I'm applying for fall 2019, and I would really appreciate any feedback on my chances of getting into the programs I specified.

Program: Statistics PhD

Schools Applying To: Virginia Tech, Penn State, Johns Hopkins, UGA, Purdue, NC State, Rice, Missouri at Columbia, VCU

Interests: Design of experiments, response surface methodology, stochastic processes

Undergrad Institution: US State School

Undergraduate GPA: 3.81 (cumulative) 3.89 (major)

Undergraduate Major: Statistics

GRE: 154 V, 163 Q, 4.0 AW

Quantitative Courses: Intro Stat (A), Calculus I (A), Discrete Math (A), Calculus II (A), Intermediate Stat (A), Mathematical Reasoning (A), Linear Algebra (A), Combinatorics (A), Mathematical Computing (A), Statistical Computing (A), Differential Equations (B), Advanced Calculus (B), Multivariate Calculus (B), Probability Theory (B), Statistical Inference (A), Mathematical Modeling (A), Nonparametric Statistics (A), Regression (A), Mathematical Statistics I (B), Complex Analysis (A), Time Series (A), Applied Computing w/ R (A), Numerical Methods (A), Multivariate Statistics (A), Industrial Statistics (A)

Work Experience: 1 semester working on a research project in Biostatistics, 1 summer doing research at a national lab (which results in 1 published paper and multiple projects), 1 summer with statistical internship doing Bayesian work, Multiple semesters being a math tutor/TA

Demographics: Domestic White Female

LORs: 1 from my research advisor at national lab, 2 from professors I know very well and have promised outstanding letters

SOPs: Will most likely try to tell the story of my research and how it connects to the research I want to pursue and how that could fit into their department


  • My low-ish GRE score
  • The 5 B's I received, even though they were not received in recent coursework

Thank you for any advice!

marked as duplicate by cag51, Scientist, astronat, ff524 Jul 25 '18 at 18:17

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  • Welcome to Academia.SE. Unfortunately, your question is not a good fit for our site -- we don't really do "specific advice", focusing instead on question of general interest. FWIW (and I'm not a statistician), the few blemishes you mention seem rather insignificant. So, I doubt they'll reject you for being unqualified -- but if there are too many qualified candidates, it will come down to whether there is enough to make them select you over someone else (usually research experience, occasionally LoRs or essays). – cag51 Jul 26 '18 at 2:51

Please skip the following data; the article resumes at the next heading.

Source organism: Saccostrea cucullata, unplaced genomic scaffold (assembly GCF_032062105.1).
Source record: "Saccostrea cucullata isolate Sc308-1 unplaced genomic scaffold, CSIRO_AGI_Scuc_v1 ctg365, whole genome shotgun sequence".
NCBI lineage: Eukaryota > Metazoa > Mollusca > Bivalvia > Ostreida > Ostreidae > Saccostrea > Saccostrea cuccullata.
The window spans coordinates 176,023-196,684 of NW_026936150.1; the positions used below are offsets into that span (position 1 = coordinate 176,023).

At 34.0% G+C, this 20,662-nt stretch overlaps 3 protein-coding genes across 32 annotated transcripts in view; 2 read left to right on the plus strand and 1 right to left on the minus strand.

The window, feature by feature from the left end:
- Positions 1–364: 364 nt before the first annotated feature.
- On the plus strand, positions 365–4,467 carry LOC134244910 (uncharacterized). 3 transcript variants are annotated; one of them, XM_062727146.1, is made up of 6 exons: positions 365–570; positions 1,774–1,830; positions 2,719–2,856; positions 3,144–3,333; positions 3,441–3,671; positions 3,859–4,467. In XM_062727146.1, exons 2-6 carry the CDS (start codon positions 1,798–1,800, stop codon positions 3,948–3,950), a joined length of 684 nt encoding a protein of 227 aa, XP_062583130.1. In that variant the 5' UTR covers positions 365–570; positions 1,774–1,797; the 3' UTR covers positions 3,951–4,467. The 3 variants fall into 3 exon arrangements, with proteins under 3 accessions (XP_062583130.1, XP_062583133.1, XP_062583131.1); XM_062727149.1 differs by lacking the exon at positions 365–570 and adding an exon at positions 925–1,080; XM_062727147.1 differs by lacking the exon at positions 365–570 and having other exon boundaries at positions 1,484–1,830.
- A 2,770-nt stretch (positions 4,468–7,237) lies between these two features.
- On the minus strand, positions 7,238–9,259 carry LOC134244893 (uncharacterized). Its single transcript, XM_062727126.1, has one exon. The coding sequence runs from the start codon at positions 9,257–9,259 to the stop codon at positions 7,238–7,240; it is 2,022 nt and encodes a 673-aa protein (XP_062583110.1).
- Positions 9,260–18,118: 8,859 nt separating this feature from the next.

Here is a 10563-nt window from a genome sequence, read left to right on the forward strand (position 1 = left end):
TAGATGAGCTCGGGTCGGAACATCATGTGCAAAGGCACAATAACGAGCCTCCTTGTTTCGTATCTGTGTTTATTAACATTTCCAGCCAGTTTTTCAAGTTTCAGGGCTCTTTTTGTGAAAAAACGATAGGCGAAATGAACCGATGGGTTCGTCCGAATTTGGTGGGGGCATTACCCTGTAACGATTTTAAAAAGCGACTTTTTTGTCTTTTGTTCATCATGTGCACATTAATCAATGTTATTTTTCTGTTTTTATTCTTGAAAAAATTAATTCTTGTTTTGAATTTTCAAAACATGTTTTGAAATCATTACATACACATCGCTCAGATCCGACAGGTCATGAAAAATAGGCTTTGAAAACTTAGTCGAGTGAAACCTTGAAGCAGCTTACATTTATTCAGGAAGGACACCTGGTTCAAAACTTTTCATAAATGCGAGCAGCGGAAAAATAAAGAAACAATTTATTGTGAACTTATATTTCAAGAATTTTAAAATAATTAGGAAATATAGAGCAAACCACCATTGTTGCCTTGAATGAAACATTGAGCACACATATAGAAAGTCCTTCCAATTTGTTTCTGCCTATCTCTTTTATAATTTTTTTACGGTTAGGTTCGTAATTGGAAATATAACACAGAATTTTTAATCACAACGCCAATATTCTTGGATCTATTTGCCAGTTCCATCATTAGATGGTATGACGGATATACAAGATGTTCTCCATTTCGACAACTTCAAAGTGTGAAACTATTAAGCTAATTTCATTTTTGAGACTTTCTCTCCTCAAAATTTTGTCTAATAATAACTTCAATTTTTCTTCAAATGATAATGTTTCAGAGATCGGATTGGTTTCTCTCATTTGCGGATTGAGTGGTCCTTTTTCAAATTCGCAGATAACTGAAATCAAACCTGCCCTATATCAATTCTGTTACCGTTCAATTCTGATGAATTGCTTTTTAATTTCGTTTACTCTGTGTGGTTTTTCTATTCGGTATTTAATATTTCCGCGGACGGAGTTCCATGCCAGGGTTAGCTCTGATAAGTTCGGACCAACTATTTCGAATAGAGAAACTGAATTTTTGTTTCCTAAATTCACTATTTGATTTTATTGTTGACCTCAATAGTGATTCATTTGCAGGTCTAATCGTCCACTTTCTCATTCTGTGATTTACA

Every university is different. Every student is different. You have picked a set of very demanding schools each of which gets a lot of outstanding candidates each year. I wouldn't worry unnecessarily, but what anyone says here is unimportant except to encourage you to apply.

I won't be on any of the committees reviewing your admission, but would, myself (mathematician) have no doubts about your success.

A low GRE score can result from many factors. Some people just don't do as well on such exams as other people do. I always found them pretty easy but it was just a thing that happened. I also think that such scores are considered only a relatively minor indication of success.

However, when you apply you will likely be invited for an interview. That is where you really want to shine. Any negatives you think you might have you should be prepared for with an honest answer. And think a lot about what you want to do with such a degree once earned. How do you see yourself in 15 years?

Apply, but knowing that nothing is certain, have a backup plan.

But the only valid answer will come from the institutions and you won't get that answer without asking. The best way to ask is to apply.

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